Today we’ve released our latest overall assessment of international migration for the UK and here’s what you need to know.
We’re using more data sources
Previously the ONS migration estimates were based wholly on the International Passenger Survey – interviews with a sample of passengers passing though ports and airports.
However, migration is complex. Migration patterns are changing, for example people are moving more frequently than ever before, and users of our statistics want to know much more about the impact migrants have while they are in the country. Therefore, no single source on its own can provide the whole picture.
Now ONS has access to further data sources, allowing us to develop a more detailed and developed picture of migration and its impacts. These new data sources include Home Office administrative data and information on students from the Higher Education Statistical Agency.
Together this information provides a richer picture of international migration.
How has that changed what we know?
Our best assessment of net migration shows that it has fallen following record levels in 2015 and early 2016, has been broadly stable since and is similar to the level recorded in year ending September 2014.
Although the international passenger survey shows an increase in net migration, this is due to an unusual pattern for students in 2016 in the IPS which was not seen in other sources and which our latest work suggests was an anomaly.
More migrants are still coming than leaving
In 2017, there were around 280,000 more people coming to the UK than leaving, so migration is still adding to the UK population. But it has fallen from the record levels of 2015 and early 2016 and is now similar to the level recorded in September 2014.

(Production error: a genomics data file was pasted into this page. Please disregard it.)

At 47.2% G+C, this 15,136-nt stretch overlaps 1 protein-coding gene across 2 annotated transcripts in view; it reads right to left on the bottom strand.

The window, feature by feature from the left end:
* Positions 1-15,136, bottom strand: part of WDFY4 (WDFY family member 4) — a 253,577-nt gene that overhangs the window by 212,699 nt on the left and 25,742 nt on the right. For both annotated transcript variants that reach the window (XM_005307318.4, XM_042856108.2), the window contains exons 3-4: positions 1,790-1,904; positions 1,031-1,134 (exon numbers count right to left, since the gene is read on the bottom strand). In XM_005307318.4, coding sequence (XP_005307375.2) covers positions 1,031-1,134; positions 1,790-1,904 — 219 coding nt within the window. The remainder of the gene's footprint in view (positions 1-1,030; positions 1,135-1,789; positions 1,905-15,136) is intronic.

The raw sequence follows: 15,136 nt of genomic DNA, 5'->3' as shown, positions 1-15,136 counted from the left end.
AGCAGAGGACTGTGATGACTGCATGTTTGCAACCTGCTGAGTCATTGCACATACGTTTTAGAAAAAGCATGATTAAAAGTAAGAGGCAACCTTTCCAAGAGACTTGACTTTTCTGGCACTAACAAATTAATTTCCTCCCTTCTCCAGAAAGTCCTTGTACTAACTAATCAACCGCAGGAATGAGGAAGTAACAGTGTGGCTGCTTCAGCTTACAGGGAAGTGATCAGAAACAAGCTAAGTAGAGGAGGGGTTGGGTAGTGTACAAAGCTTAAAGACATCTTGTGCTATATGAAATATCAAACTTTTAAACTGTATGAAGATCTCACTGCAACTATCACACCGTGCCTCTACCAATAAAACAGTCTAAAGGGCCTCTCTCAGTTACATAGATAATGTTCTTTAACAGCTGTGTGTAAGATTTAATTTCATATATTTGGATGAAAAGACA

More EU citizens are still coming than leaving
Much has been written about EU citizens leaving the UK, but the fact is there are still more people coming to the country from the EU than leaving it. In fact, the last quarter shows that around 100,000 more EU citizens are coming to the UK than leaving.
Fewer people are coming here looking for work
While the number of EU citizens coming to the UK “looking for work” continued to decrease over the last year, the number coming to the UK for a definite job has remained stable.
Since 2014, non-EU IPS estimates and Home Office data on long-term work visas show those coming to the UK to work has remained relatively stable, with increases for those on skilled work visas.
Work remains the most common reason for people to migrate to the UK.
Where can I get the full story?
You can read the full statistical release from ONS here.
What’s next for migration statistics?
The next stage of our workplan comes later this year when we consult users about the new system of migration and population statistics.
Jay Lindop is Deputy Director for the ONS’ Migration Statistics Division